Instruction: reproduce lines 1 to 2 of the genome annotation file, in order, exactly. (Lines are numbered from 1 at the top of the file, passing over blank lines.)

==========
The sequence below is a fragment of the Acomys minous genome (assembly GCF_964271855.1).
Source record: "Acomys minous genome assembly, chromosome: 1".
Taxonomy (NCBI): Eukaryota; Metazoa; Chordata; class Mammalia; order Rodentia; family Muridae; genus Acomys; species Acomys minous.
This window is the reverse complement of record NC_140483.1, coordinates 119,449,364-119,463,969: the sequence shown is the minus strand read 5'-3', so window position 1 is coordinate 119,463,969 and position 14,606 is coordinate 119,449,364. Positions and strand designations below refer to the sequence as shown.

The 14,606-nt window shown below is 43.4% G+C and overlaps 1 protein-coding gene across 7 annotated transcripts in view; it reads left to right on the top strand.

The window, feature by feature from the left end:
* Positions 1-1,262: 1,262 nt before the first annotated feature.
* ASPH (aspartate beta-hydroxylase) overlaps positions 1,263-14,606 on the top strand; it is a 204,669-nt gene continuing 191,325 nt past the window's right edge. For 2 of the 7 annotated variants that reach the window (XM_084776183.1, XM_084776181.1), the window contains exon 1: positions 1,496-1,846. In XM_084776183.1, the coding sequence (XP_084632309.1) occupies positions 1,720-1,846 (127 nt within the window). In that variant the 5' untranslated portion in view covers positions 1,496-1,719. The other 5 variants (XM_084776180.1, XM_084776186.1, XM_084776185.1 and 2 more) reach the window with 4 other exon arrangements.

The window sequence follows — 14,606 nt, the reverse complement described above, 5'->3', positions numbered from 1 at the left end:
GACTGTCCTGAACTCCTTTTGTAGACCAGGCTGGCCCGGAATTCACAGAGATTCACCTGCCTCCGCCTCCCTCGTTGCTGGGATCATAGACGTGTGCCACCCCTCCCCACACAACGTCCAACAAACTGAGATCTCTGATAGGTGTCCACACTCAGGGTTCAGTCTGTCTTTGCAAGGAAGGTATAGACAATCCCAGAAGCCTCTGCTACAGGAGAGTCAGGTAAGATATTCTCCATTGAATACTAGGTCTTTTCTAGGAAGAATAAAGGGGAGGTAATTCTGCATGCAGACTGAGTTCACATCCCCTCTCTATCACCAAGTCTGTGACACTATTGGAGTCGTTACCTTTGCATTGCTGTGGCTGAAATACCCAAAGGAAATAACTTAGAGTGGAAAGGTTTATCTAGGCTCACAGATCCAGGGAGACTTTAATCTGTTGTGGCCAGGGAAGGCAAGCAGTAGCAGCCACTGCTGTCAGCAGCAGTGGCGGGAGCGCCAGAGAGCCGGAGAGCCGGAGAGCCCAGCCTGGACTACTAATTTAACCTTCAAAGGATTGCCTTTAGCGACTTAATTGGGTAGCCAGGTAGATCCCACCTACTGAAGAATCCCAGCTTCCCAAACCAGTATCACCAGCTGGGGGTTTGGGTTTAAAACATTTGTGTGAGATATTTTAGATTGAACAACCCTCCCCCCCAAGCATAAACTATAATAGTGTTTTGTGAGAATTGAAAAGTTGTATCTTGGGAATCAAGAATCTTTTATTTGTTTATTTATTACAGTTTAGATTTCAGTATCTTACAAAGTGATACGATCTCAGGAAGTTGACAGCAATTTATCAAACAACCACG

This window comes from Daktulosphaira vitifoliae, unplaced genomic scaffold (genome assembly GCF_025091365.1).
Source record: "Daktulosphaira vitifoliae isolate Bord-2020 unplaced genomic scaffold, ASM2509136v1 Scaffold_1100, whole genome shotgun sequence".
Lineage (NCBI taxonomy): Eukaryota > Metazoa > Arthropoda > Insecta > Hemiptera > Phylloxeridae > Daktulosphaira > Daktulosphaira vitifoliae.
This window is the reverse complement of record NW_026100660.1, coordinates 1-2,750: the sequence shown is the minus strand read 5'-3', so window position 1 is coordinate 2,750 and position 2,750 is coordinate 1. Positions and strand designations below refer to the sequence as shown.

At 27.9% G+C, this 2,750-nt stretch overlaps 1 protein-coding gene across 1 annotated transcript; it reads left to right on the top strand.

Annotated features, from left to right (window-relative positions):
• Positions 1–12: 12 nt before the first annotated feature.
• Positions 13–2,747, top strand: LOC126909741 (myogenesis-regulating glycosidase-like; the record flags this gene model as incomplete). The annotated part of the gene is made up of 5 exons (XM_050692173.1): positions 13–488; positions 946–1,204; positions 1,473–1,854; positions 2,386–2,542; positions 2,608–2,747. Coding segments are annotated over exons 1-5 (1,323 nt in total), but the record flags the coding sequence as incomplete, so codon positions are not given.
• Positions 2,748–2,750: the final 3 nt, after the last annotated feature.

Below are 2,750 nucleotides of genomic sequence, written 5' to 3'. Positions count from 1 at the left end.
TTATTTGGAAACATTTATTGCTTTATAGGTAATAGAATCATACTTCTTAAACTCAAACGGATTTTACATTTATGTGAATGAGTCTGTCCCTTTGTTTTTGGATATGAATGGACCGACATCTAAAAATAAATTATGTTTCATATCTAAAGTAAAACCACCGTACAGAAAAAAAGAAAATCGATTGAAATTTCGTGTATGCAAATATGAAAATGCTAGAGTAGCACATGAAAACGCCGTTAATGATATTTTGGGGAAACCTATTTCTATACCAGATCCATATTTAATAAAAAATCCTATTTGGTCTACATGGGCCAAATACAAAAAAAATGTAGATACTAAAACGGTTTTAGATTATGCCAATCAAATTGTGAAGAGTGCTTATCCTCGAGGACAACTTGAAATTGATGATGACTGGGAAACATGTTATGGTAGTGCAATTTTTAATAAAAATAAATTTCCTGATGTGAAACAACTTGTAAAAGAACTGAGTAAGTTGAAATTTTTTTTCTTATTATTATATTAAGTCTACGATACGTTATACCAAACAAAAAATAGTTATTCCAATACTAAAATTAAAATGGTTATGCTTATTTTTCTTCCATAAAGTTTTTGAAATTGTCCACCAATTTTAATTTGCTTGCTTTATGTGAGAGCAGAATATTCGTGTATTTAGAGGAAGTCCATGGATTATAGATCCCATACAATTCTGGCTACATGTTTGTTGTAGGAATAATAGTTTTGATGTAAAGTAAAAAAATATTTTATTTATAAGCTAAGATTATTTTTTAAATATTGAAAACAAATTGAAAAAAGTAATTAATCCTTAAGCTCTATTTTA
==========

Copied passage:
The sequence below is a fragment of the Acomys minous genome (assembly GCF_964271855.1).
Source record: "Acomys minous genome assembly, chromosome: 1".